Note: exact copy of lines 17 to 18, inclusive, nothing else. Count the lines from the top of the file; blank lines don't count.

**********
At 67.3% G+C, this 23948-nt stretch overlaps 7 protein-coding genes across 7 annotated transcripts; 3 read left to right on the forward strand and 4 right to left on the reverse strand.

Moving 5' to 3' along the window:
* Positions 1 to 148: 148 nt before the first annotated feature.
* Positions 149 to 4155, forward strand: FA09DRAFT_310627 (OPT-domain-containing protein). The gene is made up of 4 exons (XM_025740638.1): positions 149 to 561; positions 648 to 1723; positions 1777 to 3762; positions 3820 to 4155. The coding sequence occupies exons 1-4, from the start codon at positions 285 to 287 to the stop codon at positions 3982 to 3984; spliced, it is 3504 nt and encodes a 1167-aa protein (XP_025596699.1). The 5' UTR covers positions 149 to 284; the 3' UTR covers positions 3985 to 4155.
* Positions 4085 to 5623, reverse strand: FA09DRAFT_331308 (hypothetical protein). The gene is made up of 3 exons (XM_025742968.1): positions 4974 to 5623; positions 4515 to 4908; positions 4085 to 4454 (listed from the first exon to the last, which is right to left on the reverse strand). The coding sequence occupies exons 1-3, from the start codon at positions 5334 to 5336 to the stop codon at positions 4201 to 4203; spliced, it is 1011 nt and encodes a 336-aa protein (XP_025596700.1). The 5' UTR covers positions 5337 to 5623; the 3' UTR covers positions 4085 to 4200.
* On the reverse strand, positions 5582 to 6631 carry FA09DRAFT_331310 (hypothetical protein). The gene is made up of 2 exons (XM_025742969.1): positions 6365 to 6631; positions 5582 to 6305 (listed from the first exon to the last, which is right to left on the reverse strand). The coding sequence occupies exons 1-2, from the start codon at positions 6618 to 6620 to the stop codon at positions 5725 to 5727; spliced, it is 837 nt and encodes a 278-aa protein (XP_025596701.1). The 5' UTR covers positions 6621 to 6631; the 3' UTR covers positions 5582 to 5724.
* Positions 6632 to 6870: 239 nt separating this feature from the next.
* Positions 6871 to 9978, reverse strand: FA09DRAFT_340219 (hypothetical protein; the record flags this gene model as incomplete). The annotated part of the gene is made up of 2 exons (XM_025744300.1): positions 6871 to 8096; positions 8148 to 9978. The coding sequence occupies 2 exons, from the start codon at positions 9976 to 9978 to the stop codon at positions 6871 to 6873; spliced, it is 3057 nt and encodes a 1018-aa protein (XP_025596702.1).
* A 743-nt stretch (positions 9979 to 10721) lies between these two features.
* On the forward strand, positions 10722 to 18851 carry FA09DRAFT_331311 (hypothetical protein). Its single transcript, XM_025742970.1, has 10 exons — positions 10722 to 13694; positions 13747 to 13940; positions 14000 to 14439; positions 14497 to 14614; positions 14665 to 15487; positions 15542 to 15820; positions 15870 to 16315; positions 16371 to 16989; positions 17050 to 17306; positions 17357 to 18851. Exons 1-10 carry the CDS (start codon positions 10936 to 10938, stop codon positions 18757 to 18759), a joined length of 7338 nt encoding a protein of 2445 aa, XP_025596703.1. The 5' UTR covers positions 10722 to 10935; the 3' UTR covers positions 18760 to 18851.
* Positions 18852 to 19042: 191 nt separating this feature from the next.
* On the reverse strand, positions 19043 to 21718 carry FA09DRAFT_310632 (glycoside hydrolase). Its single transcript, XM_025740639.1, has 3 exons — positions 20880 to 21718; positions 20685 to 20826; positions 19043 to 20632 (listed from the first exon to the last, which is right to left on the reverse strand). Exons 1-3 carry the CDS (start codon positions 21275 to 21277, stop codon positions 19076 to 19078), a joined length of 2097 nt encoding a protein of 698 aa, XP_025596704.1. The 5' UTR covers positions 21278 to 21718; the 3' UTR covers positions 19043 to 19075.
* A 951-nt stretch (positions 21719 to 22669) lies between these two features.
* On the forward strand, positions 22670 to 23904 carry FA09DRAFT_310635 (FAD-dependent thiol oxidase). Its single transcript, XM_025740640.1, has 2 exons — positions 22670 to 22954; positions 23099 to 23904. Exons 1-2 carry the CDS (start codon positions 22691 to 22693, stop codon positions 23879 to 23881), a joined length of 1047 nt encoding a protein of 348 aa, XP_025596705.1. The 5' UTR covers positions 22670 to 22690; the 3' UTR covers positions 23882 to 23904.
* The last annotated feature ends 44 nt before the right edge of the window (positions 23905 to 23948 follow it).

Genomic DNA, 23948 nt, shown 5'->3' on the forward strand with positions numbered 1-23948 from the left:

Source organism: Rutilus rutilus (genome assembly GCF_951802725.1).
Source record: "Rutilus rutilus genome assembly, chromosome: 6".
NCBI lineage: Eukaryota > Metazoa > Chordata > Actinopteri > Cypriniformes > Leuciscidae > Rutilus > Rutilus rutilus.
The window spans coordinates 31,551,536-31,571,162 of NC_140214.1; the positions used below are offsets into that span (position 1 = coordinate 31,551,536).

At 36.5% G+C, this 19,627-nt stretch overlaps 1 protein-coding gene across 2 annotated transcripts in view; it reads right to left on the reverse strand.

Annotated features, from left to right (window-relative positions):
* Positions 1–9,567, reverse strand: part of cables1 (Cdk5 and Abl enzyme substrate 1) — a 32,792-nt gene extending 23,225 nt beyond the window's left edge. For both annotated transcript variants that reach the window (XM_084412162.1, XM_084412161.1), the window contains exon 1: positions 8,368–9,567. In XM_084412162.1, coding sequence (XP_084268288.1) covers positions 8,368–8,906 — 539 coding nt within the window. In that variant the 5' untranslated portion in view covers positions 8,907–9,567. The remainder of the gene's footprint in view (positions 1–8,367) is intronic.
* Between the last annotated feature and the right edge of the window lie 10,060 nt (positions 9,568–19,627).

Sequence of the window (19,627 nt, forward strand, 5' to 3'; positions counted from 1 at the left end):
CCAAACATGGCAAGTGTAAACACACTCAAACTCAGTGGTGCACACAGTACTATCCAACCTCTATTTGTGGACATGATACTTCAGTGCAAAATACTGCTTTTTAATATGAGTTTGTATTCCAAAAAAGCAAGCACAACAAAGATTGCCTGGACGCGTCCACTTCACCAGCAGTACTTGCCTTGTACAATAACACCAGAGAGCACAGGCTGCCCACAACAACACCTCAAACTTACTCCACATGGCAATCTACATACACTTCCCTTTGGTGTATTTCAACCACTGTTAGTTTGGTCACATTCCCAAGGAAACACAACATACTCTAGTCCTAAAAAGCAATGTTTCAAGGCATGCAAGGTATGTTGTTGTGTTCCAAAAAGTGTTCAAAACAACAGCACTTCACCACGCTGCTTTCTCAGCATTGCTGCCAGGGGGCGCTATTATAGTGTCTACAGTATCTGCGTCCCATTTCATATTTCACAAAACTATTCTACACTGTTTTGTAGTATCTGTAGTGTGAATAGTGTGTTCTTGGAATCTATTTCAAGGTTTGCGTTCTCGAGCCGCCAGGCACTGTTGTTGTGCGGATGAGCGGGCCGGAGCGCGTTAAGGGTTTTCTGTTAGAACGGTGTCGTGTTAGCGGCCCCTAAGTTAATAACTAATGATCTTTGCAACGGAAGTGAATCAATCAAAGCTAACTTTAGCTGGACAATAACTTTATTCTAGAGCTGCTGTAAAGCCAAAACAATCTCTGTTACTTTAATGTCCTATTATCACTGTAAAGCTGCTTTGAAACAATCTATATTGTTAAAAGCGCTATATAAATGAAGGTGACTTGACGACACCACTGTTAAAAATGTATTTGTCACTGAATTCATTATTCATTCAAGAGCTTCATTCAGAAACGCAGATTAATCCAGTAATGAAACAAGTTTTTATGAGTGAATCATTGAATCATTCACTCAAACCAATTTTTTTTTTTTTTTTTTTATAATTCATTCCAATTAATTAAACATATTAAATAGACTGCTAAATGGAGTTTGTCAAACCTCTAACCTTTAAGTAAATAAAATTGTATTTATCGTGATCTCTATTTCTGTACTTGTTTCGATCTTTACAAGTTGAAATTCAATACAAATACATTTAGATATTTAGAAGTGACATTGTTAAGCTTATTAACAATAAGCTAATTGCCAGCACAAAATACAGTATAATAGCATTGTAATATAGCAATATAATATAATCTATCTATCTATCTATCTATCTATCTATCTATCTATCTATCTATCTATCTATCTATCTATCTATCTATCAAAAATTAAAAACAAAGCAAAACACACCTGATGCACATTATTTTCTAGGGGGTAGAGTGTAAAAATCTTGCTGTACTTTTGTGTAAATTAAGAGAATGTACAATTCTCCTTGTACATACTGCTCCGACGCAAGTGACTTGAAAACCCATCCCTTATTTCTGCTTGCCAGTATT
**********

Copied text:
Source organism: Rutilus rutilus (genome assembly GCF_951802725.1).
Source record: "Rutilus rutilus genome assembly, chromosome: 6".